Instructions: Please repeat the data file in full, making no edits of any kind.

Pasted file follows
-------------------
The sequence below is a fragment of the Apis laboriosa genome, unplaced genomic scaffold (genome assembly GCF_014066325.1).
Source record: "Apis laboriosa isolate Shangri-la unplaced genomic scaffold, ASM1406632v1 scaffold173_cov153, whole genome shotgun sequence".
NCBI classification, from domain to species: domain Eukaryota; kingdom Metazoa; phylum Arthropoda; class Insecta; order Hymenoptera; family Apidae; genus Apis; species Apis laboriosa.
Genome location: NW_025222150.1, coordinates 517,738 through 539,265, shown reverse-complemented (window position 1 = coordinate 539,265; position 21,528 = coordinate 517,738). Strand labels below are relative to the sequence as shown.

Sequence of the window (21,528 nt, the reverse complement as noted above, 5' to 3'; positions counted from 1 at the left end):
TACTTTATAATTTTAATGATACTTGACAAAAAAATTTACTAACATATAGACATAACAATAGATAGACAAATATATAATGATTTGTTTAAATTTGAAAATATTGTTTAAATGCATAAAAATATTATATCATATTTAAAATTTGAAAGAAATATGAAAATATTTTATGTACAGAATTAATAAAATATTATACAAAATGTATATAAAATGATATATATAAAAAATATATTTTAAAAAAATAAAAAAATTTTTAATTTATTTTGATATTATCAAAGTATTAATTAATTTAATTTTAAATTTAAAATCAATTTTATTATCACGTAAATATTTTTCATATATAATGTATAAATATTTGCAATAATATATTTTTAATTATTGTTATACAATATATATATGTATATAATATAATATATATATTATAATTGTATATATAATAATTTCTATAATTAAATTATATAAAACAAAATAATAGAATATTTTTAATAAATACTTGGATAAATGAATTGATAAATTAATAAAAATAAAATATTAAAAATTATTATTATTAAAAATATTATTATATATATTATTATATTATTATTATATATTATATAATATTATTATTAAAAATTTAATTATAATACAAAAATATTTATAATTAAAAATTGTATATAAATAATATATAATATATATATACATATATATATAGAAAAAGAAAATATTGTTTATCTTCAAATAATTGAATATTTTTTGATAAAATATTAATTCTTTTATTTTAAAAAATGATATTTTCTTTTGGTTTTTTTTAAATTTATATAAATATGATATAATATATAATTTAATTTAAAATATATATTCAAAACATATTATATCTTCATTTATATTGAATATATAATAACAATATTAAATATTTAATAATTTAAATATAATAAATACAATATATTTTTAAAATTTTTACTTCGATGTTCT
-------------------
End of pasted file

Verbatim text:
The sequence below is a fragment of the Apis laboriosa genome, unplaced genomic scaffold (genome assembly GCF_014066325.1).
Source record: "Apis laboriosa isolate Shangri-la unplaced genomic scaffold, ASM1406632v1 scaffold173_cov153, whole genome shotgun sequence".
NCBI classification, from domain to species: domain Eukaryota; kingdom Metazoa; phylum Arthropoda; class Insecta; order Hymenoptera; family Apidae; genus Apis; species Apis laboriosa.
Genome location: NW_025222150.1, coordinates 517,738 through 539,265, shown reverse-complemented (window position 1 = coordinate 539,265; position 21,528 = coordinate 517,738). Strand labels below are relative to the sequence as shown.

Sequence of the window (21,528 nt, the reverse complement as noted above, 5' to 3'; positions counted from 1 at the left end):
TACTTTATAATTTTAATGATACTTGACAAAAAAATTTACTAACATATAGACATAACAATAGATAGACAAATATATAATGATTTGTTTAAATTTGAAAATATTGTTTAAATGCATAAAAATATTATATCATATTTAAAATTTGAAAGAAATATGAAAATATTTTATGTACAGAATTAATAAAATATTATACAAAATGTATATAAAATGATATATATAAAAAATATATTTTAAAAAAATAAAAAAATTTTTAATTTATTTTGATATTATCAAAGTATTAATTAATTTAATTTTAAATTTAAAATCAATTTTATTATCACGTAAATATTTTTCATATATAATGTATAAATATTTGCAATAATATATTTTTAATTATTGTTATACAATATATATATGTATATAATATAATATATATATTATAATTGTATATATAATAATTTCTATAATTAAATTATATAAAACAAAATAATAGAATATTTTTAATAAATACTTGGATAAATGAATTGATAAATTAATAAAAATAAAATATTAAAAATTATTATTATTAAAAATATTATTATATATATTATTATATTATTATTATATATTATATAATATTATTATTAAAAATTTAATTATAATACAAAAATATTTATAATTAAAAATTGTATATAAATAATATATAATATATATATACATATATATATAGAAAAAGAAAATATTGTTTATCTTCAAATAATTGAATATTTTTTGATAAAATATTAATTCTTTTATTTTAAAAAATGATATTTTCTTTTGGTTTTTTTTAAATTTATATAAATATGATATAATATATAATTTAATTTAAAATATATATTCAAAACATATTATATCTTCATTTATATTGAATATATAATAACAATATTAAATATTTAATAATTTAAATATAATAAATACAATATATTTTTAAAATTTTTACTTCGATGTTCT